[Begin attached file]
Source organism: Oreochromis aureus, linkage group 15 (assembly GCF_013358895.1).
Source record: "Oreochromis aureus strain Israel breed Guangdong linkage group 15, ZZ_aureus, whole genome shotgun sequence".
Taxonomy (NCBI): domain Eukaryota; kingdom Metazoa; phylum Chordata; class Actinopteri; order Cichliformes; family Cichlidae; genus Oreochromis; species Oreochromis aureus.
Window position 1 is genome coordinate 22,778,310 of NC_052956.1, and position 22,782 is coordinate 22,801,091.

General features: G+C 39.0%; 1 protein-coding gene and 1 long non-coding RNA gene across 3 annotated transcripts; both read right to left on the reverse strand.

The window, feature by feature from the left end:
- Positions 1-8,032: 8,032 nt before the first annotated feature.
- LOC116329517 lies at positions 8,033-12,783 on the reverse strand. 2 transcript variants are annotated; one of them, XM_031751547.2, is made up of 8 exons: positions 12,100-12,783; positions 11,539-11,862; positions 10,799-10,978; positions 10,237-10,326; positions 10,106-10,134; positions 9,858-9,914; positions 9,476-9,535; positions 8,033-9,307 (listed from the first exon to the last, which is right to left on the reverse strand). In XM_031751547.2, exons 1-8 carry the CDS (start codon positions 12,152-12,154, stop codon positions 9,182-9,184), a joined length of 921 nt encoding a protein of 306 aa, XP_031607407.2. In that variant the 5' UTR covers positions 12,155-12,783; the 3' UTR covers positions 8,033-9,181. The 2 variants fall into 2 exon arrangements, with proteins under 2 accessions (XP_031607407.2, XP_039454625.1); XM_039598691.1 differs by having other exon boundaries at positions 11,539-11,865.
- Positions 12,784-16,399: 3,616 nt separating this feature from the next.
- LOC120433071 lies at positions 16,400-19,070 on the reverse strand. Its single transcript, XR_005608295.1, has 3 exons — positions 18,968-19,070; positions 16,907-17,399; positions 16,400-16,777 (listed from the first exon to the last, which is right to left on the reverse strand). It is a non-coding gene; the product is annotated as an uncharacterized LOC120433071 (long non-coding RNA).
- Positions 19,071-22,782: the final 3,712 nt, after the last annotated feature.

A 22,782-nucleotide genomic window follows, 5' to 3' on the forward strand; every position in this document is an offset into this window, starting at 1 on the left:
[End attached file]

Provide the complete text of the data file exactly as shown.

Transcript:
Source organism: Oreochromis aureus, linkage group 15 (assembly GCF_013358895.1).
Source record: "Oreochromis aureus strain Israel breed Guangdong linkage group 15, ZZ_aureus, whole genome shotgun sequence".
Taxonomy (NCBI): domain Eukaryota; kingdom Metazoa; phylum Chordata; class Actinopteri; order Cichliformes; family Cichlidae; genus Oreochromis; species Oreochromis aureus.
Window position 1 is genome coordinate 22,778,310 of NC_052956.1, and position 22,782 is coordinate 22,801,091.

General features: G+C 39.0%; 1 protein-coding gene and 1 long non-coding RNA gene across 3 annotated transcripts; both read right to left on the reverse strand.

The window, feature by feature from the left end:
- Positions 1-8,032: 8,032 nt before the first annotated feature.
- LOC116329517 lies at positions 8,033-12,783 on the reverse strand. 2 transcript variants are annotated; one of them, XM_031751547.2, is made up of 8 exons: positions 12,100-12,783; positions 11,539-11,862; positions 10,799-10,978; positions 10,237-10,326; positions 10,106-10,134; positions 9,858-9,914; positions 9,476-9,535; positions 8,033-9,307 (listed from the first exon to the last, which is right to left on the reverse strand). In XM_031751547.2, exons 1-8 carry the CDS (start codon positions 12,152-12,154, stop codon positions 9,182-9,184), a joined length of 921 nt encoding a protein of 306 aa, XP_031607407.2. In that variant the 5' UTR covers positions 12,155-12,783; the 3' UTR covers positions 8,033-9,181. The 2 variants fall into 2 exon arrangements, with proteins under 2 accessions (XP_031607407.2, XP_039454625.1); XM_039598691.1 differs by having other exon boundaries at positions 11,539-11,865.
- Positions 12,784-16,399: 3,616 nt separating this feature from the next.
- LOC120433071 lies at positions 16,400-19,070 on the reverse strand. Its single transcript, XR_005608295.1, has 3 exons — positions 18,968-19,070; positions 16,907-17,399; positions 16,400-16,777 (listed from the first exon to the last, which is right to left on the reverse strand). It is a non-coding gene; the product is annotated as an uncharacterized LOC120433071 (long non-coding RNA).
- Positions 19,071-22,782: the final 3,712 nt, after the last annotated feature.

A 22,782-nucleotide genomic window follows, 5' to 3' on the forward strand; every position in this document is an offset into this window, starting at 1 on the left: